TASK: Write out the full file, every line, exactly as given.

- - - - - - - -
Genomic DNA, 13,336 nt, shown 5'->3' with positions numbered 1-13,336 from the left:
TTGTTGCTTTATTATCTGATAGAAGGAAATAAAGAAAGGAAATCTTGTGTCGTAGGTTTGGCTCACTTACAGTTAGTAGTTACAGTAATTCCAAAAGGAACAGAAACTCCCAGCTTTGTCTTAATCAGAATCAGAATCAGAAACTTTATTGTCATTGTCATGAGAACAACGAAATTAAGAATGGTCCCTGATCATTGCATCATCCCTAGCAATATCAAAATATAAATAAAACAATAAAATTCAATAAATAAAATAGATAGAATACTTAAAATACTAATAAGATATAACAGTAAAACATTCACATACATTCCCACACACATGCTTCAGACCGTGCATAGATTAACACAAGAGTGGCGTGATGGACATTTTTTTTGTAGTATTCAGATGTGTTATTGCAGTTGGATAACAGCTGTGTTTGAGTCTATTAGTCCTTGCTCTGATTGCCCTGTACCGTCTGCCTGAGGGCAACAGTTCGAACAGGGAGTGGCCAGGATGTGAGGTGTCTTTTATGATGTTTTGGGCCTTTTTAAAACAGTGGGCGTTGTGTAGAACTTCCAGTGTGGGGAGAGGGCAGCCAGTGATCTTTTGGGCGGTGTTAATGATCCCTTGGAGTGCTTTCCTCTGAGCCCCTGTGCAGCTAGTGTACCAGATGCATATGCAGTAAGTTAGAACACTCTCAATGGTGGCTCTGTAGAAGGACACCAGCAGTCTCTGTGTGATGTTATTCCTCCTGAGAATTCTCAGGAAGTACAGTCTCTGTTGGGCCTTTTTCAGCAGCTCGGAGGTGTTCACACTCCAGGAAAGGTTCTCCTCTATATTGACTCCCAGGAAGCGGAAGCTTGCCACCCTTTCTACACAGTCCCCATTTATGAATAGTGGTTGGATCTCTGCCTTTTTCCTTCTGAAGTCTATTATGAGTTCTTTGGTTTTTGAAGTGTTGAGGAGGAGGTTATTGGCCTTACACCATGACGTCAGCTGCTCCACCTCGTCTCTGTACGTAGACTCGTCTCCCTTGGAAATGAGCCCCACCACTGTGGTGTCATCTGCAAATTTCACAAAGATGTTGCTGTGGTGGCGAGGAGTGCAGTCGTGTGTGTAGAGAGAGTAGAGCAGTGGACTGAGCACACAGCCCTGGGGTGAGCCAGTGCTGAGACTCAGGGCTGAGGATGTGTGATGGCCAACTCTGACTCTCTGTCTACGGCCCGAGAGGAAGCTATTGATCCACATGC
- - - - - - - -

Genomic DNA, 13,336 nt, shown 5'->3' with positions numbered 1-13,336 from the left:
TTGTTGCTTTATTATCTGATAGAAGGAAATAAAGAAAGGAAATCTTGTGTCGTAGGTTTGGCTCACTTACAGTTAGTAGTTACAGTAATTCCAAAAGGAACAGAAACTCCCAGCTTTGTCTTAATCAGAATCAGAATCAGAAACTTTATTGTCATTGTCATGAGAACAACGAAATTAAGAATGGTCCCTGATCATTGCATCATCCCTAGCAATATCAAAATATAAATAAAACAATAAAATTCAATAAATAAAATAGATAGAATACTTAAAATACTAATAAGATATAACAGTAAAACATTCACATACATTCCCACACACATGCTTCAGACCGTGCATAGATTAACACAAGAGTGGCGTGATGGACATTTTTTTTGTAGTATTCAGATGTGTTATTGCAGTTGGATAACAGCTGTGTTTGAGTCTATTAGTCCTTGCTCTGATTGCCCTGTACCGTCTGCCTGAGGGCAACAGTTCGAACAGGGAGTGGCCAGGATGTGAGGTGTCTTTTATGATGTTTTGGGCCTTTTTAAAACAGTGGGCGTTGTGTAGAACTTCCAGTGTGGGGAGAGGGCAGCCAGTGATCTTTTGGGCGGTGTTAATGATCCCTTGGAGTGCTTTCCTCTGAGCCCCTGTGCAGCTAGTGTACCAGATGCATATGCAGTAAGTTAGAACACTCTCAATGGTGGCTCTGTAGAAGGACACCAGCAGTCTCTGTGTGATGTTATTCCTCCTGAGAATTCTCAGGAAGTACAGTCTCTGTTGGGCCTTTTTCAGCAGCTCGGAGGTGTTCACACTCCAGGAAAGGTTCTCCTCTATATTGACTCCCAGGAAGCGGAAGCTTGCCACCCTTTCTACACAGTCCCCATTTATGAATAGTGGTTGGATCTCTGCCTTTTTCCTTCTGAAGTCTATTATGAGTTCTTTGGTTTTTGAAGTGTTGAGGAGGAGGTTATTGGCCTTACACCATGACGTCAGCTGCTCCACCTCGTCTCTGTACGTAGACTCGTCTCCCTTGGAAATGAGCCCCACCACTGTGGTGTCATCTGCAAATTTCACAAAGATGTTGCTGTGGTGGCGAGGAGTGCAGTCGTGTGTGTAGAGAGAGTAGAGCAGTGGACTGAGCACACAGCCCTGGGGTGAGCCAGTGCTGAGACTCAGGGCTGAGGATGTGTGATGGCCAACTCTGACTCTCTGTCTACGGCCCGAGAGGAAGCTATTGATCCACATGC